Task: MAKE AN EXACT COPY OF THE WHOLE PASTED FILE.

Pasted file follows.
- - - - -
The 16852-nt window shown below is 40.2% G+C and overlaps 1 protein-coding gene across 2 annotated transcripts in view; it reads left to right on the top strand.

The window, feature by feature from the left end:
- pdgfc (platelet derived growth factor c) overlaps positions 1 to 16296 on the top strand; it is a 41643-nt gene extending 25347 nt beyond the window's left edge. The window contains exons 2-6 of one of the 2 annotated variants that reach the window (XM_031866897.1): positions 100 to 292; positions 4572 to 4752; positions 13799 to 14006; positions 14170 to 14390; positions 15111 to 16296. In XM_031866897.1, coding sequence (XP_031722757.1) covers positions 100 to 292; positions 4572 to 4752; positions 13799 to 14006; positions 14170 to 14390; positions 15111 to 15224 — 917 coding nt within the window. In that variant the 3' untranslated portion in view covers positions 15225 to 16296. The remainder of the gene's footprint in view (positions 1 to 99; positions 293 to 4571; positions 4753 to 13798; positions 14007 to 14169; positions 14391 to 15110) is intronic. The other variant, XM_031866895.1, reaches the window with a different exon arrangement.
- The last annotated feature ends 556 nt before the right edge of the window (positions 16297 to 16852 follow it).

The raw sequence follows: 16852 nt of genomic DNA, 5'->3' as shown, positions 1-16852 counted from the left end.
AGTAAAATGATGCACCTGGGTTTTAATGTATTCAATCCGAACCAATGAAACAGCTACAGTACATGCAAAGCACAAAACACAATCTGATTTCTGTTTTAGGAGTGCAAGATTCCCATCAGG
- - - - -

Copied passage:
The 16852-nt window shown below is 40.2% G+C and overlaps 1 protein-coding gene across 2 annotated transcripts in view; it reads left to right on the top strand.

The window, feature by feature from the left end:
- pdgfc (platelet derived growth factor c) overlaps positions 1 to 16296 on the top strand; it is a 41643-nt gene extending 25347 nt beyond the window's left edge. The window contains exons 2-6 of one of the 2 annotated variants that reach the window (XM_031866897.1): positions 100 to 292; positions 4572 to 4752; positions 13799 to 14006; positions 14170 to 14390; positions 15111 to 16296. In XM_031866897.1, coding sequence (XP_031722757.1) covers positions 100 to 292; positions 4572 to 4752; positions 13799 to 14006; positions 14170 to 14390; positions 15111 to 15224 — 917 coding nt within the window. In that variant the 3' untranslated portion in view covers positions 15225 to 16296. The remainder of the gene's footprint in view (positions 1 to 99; positions 293 to 4571; positions 4753 to 13798; positions 14007 to 14169; positions 14391 to 15110) is intronic. The other variant, XM_031866895.1, reaches the window with a different exon arrangement.
- The last annotated feature ends 556 nt before the right edge of the window (positions 16297 to 16852 follow it).

The raw sequence follows: 16852 nt of genomic DNA, 5'->3' as shown, positions 1-16852 counted from the left end.
AGTAAAATGATGCACCTGGGTTTTAATGTATTCAATCCGAACCAATGAAACAGCTACAGTACATGCAAAGCACAAAACACAATCTGATTTCTGTTTTAGGAGTGCAAGATTCCCATCAGG